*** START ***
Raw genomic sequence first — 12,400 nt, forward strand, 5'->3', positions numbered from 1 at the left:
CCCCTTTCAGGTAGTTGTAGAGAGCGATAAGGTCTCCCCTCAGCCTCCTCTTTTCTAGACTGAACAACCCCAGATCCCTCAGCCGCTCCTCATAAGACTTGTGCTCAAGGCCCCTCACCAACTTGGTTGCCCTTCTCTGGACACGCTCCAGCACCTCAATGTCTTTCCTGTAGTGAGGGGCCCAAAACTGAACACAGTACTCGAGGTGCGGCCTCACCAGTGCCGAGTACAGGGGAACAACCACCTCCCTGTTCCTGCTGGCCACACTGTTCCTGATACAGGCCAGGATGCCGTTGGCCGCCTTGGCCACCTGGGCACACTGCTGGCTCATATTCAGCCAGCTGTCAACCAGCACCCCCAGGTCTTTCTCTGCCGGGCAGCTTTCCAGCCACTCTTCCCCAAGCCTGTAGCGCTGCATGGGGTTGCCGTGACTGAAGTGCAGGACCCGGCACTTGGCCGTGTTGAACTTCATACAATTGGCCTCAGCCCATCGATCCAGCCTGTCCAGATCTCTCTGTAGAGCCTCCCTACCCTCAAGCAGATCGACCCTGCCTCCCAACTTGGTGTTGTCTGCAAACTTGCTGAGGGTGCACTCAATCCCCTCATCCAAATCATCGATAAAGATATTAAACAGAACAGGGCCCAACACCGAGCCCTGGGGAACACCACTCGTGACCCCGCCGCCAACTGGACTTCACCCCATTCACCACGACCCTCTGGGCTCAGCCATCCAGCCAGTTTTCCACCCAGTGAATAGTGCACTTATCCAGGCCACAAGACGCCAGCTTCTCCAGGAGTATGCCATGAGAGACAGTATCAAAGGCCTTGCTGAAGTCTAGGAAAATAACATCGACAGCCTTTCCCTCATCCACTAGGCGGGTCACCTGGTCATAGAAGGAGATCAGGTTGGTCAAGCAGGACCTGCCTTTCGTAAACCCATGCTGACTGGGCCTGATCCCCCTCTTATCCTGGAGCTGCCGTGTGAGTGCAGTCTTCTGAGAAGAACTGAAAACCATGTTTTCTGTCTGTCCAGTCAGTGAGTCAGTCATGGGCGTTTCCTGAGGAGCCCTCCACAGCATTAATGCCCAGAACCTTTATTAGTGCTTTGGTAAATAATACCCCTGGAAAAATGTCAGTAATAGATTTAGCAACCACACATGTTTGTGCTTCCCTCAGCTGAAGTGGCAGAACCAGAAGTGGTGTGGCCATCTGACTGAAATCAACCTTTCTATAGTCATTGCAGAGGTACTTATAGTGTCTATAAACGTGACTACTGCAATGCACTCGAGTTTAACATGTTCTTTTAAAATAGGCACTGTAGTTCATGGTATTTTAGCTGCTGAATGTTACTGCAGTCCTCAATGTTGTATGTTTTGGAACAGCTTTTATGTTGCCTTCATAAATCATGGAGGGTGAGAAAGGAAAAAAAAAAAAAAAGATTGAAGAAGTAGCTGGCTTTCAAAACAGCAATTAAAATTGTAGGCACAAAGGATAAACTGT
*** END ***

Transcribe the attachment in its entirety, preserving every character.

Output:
Raw genomic sequence first — 12,400 nt, forward strand, 5'->3', positions numbered from 1 at the left:
CCCCTTTCAGGTAGTTGTAGAGAGCGATAAGGTCTCCCCTCAGCCTCCTCTTTTCTAGACTGAACAACCCCAGATCCCTCAGCCGCTCCTCATAAGACTTGTGCTCAAGGCCCCTCACCAACTTGGTTGCCCTTCTCTGGACACGCTCCAGCACCTCAATGTCTTTCCTGTAGTGAGGGGCCCAAAACTGAACACAGTACTCGAGGTGCGGCCTCACCAGTGCCGAGTACAGGGGAACAACCACCTCCCTGTTCCTGCTGGCCACACTGTTCCTGATACAGGCCAGGATGCCGTTGGCCGCCTTGGCCACCTGGGCACACTGCTGGCTCATATTCAGCCAGCTGTCAACCAGCACCCCCAGGTCTTTCTCTGCCGGGCAGCTTTCCAGCCACTCTTCCCCAAGCCTGTAGCGCTGCATGGGGTTGCCGTGACTGAAGTGCAGGACCCGGCACTTGGCCGTGTTGAACTTCATACAATTGGCCTCAGCCCATCGATCCAGCCTGTCCAGATCTCTCTGTAGAGCCTCCCTACCCTCAAGCAGATCGACCCTGCCTCCCAACTTGGTGTTGTCTGCAAACTTGCTGAGGGTGCACTCAATCCCCTCATCCAAATCATCGATAAAGATATTAAACAGAACAGGGCCCAACACCGAGCCCTGGGGAACACCACTCGTGACCCCGCCGCCAACTGGACTTCACCCCATTCACCACGACCCTCTGGGCTCAGCCATCCAGCCAGTTTTCCACCCAGTGAATAGTGCACTTATCCAGGCCACAAGACGCCAGCTTCTCCAGGAGTATGCCATGAGAGACAGTATCAAAGGCCTTGCTGAAGTCTAGGAAAATAACATCGACAGCCTTTCCCTCATCCACTAGGCGGGTCACCTGGTCATAGAAGGAGATCAGGTTGGTCAAGCAGGACCTGCCTTTCGTAAACCCATGCTGACTGGGCCTGATCCCCCTCTTATCCTGGAGCTGCCGTGTGAGTGCAGTCTTCTGAGAAGAACTGAAAACCATGTTTTCTGTCTGTCCAGTCAGTGAGTCAGTCATGGGCGTTTCCTGAGGAGCCCTCCACAGCATTAATGCCCAGAACCTTTATTAGTGCTTTGGTAAATAATACCCCTGGAAAAATGTCAGTAATAGATTTAGCAACCACACATGTTTGTGCTTCCCTCAGCTGAAGTGGCAGAACCAGAAGTGGTGTGGCCATCTGACTGAAATCAACCTTTCTATAGTCATTGCAGAGGTACTTATAGTGTCTATAAACGTGACTACTGCAATGCACTCGAGTTTAACATGTTCTTTTAAAATAGGCACTGTAGTTCATGGTATTTTAGCTGCTGAATGTTACTGCAGTCCTCAATGTTGTATGTTTTGGAACAGCTTTTATGTTGCCTTCATAAATCATGGAGGGTGAGAAAGGAAAAAAAAAAAAAAAGATTGAAGAAGTAGCTGGCTTTCAAAACAGCAATTAAAATTGTAGGCACAAAGGATAAACTGT